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From Stefano Mazzocchi <>
Subject Re: project version changes and Maven WAS: cvs commit: gump/project jakarta-commons.xml
Date Tue, 26 Oct 2004 15:43:12 GMT
Stefan Bodewig wrote:

> On Tue, 26 Oct 2004, Stefano Mazzocchi <> wrote:
>>Niclas Hedhman wrote:
>>>Ant projects are treated according to a template of classpath
>>>injection, BUT some projects do their own downloads, and I wonder
>>>if there are some that actually bypasses the Gump intentions.
>>Yes, this is where I think Maven surpasses Ant in design, in respect
>>to Gump integrability: ant is a lot less declarative. which means
>>it's much easier for people to do things that we don't have control
>>over from the outside.
>>Stefan, thoughts?
> I trust build.sysclasspath a lot 8-)
> Seriously, in all built-in Ant tasks you'll have a very hard time to
> defeat Gump's intentions.  And custom tasks will have to explicitly
> avoid Ant's own infrastructure (like AntClassLoader) for that.
> We have a bunch of project pulling down dependencies from all over the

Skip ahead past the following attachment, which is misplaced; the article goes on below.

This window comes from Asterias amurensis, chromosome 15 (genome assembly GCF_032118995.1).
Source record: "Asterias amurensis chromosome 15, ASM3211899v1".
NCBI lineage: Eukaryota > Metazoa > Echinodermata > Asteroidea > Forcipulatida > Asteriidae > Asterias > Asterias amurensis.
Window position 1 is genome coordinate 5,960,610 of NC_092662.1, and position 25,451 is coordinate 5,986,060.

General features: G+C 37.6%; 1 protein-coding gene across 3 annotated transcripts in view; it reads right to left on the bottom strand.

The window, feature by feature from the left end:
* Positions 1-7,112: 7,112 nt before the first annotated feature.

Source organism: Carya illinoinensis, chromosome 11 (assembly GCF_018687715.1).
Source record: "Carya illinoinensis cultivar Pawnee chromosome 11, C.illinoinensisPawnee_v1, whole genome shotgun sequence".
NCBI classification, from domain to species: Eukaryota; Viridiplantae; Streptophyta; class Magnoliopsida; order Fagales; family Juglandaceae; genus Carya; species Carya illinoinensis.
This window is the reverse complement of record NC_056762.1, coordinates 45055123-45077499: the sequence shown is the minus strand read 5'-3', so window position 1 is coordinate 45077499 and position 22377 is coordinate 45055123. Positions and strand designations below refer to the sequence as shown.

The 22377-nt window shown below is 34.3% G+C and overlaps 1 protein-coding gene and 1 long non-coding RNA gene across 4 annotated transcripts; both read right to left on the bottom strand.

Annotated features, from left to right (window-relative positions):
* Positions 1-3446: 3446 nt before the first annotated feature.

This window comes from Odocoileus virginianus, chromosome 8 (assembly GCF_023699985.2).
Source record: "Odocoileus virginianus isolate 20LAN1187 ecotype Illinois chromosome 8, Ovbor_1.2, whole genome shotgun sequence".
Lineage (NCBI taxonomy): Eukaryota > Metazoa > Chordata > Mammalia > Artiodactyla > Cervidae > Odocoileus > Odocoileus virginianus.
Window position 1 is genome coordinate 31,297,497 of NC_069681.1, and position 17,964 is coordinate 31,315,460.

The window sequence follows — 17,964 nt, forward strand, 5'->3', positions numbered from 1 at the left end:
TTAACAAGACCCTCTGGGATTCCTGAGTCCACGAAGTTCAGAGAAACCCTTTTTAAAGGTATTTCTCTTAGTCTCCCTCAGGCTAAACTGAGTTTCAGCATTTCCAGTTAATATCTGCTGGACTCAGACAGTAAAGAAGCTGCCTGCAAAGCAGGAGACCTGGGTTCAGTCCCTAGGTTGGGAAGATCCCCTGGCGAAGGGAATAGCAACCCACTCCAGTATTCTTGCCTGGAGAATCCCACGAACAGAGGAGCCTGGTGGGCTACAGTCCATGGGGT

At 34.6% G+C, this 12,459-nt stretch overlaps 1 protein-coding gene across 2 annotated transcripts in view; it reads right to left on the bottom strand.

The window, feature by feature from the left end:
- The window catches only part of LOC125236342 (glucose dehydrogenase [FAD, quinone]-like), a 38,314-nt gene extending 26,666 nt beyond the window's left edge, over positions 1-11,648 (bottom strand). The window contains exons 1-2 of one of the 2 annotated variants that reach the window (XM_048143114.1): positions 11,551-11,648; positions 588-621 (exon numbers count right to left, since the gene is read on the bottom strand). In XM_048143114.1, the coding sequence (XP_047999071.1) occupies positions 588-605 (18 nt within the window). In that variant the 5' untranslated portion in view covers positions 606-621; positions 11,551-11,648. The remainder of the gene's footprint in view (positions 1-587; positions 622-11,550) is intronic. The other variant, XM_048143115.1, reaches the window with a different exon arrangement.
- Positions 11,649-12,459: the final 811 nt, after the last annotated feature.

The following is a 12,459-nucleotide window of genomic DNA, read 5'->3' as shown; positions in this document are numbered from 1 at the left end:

> place and the result is just ignored by Ant in Gump.
> The main exception is the manifest's Class-Path attribute, but as long
> as you use URLClassLoader (and why would you want to rewrite that)
> there is nothing much you can do.
> This is not a comment on whether Ant or Maven is better designed for
> any purpose.  I just want to say that it is really hard to bypass
> Gump's control of the classpath using Ant.

Very well, thanks. that solves my concerns.

> I'm not sure how mandatory/optional support for jar overrides in Maven
> is.

Well, I'm sure that we can work with them to find out a way to achieve 
the same external control, in case it's required.

>>>Perhaps it could be tested by setting a security policy for Ant
>>>which disallowed network connections.
>>Wouldn't that make projects fail?
> Certainly.  We've seen this a couple of times.
> Many <javadoc> tasks will fail, for example, since the <link> to Sun
> javadoc sites and the javadoc executable tries to download the package
> index files from there.  Cactus and Axis need network access (at least
> to localhost) for tests ...

right, but as you state above, we don't need to go down this path.


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